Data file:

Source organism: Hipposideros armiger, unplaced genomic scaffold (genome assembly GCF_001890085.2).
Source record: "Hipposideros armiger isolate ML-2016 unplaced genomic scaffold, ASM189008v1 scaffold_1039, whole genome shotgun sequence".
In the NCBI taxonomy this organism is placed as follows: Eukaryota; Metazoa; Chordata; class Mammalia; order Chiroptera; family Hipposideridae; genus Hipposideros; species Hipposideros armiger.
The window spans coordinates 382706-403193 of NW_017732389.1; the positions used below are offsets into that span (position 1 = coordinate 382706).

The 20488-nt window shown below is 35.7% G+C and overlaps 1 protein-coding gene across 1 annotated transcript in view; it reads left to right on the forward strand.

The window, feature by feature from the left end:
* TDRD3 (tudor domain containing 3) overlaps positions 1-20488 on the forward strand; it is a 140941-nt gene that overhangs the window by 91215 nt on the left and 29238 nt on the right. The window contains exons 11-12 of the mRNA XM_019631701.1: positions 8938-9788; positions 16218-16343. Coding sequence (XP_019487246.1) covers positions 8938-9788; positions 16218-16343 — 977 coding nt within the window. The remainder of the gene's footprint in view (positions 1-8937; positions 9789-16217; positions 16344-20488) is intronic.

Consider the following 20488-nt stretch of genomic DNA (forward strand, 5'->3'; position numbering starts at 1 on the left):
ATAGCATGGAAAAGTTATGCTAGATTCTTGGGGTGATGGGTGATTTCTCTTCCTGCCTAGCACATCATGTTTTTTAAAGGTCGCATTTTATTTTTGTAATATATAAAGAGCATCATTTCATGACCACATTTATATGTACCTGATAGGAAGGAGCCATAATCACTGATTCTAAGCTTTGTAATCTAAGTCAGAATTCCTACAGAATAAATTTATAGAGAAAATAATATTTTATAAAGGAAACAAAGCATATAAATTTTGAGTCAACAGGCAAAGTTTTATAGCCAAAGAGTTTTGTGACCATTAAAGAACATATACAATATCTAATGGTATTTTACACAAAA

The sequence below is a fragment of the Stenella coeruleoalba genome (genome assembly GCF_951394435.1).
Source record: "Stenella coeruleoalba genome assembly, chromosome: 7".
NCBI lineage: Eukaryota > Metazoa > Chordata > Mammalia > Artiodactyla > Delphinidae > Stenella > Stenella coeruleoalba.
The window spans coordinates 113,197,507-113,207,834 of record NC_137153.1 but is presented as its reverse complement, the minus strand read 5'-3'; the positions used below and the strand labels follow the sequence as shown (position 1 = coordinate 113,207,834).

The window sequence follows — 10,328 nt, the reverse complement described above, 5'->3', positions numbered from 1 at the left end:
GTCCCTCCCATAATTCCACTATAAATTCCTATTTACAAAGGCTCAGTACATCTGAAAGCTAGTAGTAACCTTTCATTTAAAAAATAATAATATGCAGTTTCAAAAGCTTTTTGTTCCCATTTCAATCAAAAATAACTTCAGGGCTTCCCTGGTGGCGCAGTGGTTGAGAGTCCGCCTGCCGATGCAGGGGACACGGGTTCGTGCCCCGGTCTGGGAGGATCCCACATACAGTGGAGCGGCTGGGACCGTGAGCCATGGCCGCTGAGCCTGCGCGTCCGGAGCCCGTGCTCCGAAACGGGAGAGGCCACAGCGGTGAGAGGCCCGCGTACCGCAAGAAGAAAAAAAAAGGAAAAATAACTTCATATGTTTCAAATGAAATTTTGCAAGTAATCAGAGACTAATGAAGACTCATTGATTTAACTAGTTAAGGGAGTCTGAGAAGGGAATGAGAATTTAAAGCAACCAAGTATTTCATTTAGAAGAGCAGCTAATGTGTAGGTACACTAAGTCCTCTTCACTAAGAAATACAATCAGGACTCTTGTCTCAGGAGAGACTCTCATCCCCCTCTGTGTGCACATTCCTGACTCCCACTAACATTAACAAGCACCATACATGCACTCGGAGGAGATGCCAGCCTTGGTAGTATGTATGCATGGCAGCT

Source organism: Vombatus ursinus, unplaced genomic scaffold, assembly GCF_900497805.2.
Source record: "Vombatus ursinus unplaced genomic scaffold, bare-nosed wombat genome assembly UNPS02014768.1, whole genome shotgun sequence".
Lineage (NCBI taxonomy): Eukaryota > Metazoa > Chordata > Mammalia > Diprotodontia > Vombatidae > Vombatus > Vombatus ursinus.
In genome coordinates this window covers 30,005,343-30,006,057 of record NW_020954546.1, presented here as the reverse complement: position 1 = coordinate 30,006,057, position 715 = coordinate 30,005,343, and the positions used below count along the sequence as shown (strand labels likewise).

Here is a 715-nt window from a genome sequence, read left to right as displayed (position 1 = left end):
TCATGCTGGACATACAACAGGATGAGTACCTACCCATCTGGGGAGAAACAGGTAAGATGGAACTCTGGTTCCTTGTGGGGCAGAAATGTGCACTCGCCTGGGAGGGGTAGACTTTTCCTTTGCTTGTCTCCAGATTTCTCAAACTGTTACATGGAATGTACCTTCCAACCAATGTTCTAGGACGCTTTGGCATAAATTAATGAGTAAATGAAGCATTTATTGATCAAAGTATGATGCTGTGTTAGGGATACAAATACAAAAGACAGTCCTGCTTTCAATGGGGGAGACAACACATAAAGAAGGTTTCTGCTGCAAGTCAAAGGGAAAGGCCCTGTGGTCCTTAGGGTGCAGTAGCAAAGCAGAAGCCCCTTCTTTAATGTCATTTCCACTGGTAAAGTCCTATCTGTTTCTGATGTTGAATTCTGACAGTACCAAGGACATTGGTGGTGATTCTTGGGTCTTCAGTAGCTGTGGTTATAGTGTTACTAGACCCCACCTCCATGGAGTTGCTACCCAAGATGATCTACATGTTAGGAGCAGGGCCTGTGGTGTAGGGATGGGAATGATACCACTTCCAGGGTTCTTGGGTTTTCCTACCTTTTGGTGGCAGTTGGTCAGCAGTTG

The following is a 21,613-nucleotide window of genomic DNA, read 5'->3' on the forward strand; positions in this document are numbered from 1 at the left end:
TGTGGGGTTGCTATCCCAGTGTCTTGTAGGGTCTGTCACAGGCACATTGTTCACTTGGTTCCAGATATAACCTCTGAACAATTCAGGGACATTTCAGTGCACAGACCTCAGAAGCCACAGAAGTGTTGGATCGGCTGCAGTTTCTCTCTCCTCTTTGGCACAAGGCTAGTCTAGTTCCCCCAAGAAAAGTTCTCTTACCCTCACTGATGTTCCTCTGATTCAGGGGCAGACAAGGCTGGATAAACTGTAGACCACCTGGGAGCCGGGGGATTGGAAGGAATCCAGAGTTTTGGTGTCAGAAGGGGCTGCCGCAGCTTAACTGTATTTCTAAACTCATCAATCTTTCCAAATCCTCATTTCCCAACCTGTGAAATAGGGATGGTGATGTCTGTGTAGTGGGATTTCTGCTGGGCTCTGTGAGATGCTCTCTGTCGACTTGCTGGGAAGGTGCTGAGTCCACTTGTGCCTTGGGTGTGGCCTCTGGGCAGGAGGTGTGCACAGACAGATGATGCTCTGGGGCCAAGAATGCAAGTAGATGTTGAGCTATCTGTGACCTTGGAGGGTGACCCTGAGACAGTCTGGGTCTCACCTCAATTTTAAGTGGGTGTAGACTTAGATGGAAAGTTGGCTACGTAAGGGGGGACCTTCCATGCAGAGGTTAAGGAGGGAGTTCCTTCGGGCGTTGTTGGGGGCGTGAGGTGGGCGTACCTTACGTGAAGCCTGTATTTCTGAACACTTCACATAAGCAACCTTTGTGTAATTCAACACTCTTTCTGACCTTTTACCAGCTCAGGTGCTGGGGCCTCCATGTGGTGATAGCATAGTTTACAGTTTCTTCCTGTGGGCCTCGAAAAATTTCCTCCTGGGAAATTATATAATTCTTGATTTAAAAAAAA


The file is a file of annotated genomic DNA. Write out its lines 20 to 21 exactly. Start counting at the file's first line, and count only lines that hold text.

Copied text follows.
Here is a 715-nt window from a genome sequence, read left to right as displayed (position 1 = left end):
TCATGCTGGACATACAACAGGATGAGTACCTACCCATCTGGGGAGAAACAGGTAAGATGGAACTCTGGTTCCTTGTGGGGCAGAAATGTGCACTCGCCTGGGAGGGGTAGACTTTTCCTTTGCTTGTCTCCAGATTTCTCAAACTGTTACATGGAATGTACCTTCCAACCAATGTTCTAGGACGCTTTGGCATAAATTAATGAGTAAATGAAGCATTTATTGATCAAAGTATGATGCTGTGTTAGGGATACAAATACAAAAGACAGTCCTGCTTTCAATGGGGGAGACAACACATAAAGAAGGTTTCTGCTGCAAGTCAAAGGGAAAGGCCCTGTGGTCCTTAGGGTGCAGTAGCAAAGCAGAAGCCCCTTCTTTAATGTCATTTCCACTGGTAAAGTCCTATCTGTTTCTGATGTTGAATTCTGACAGTACCAAGGACATTGGTGGTGATTCTTGGGTCTTCAGTAGCTGTGGTTATAGTGTTACTAGACCCCACCTCCATGGAGTTGCTACCCAAGATGATCTACATGTTAGGAGCAGGGCCTGTGGTGTAGGGATGGGAATGATACCACTTCCAGGGTTCTTGGGTTTTCCTACCTTTTGGTGGCAGTTGGTCAGCAGTTG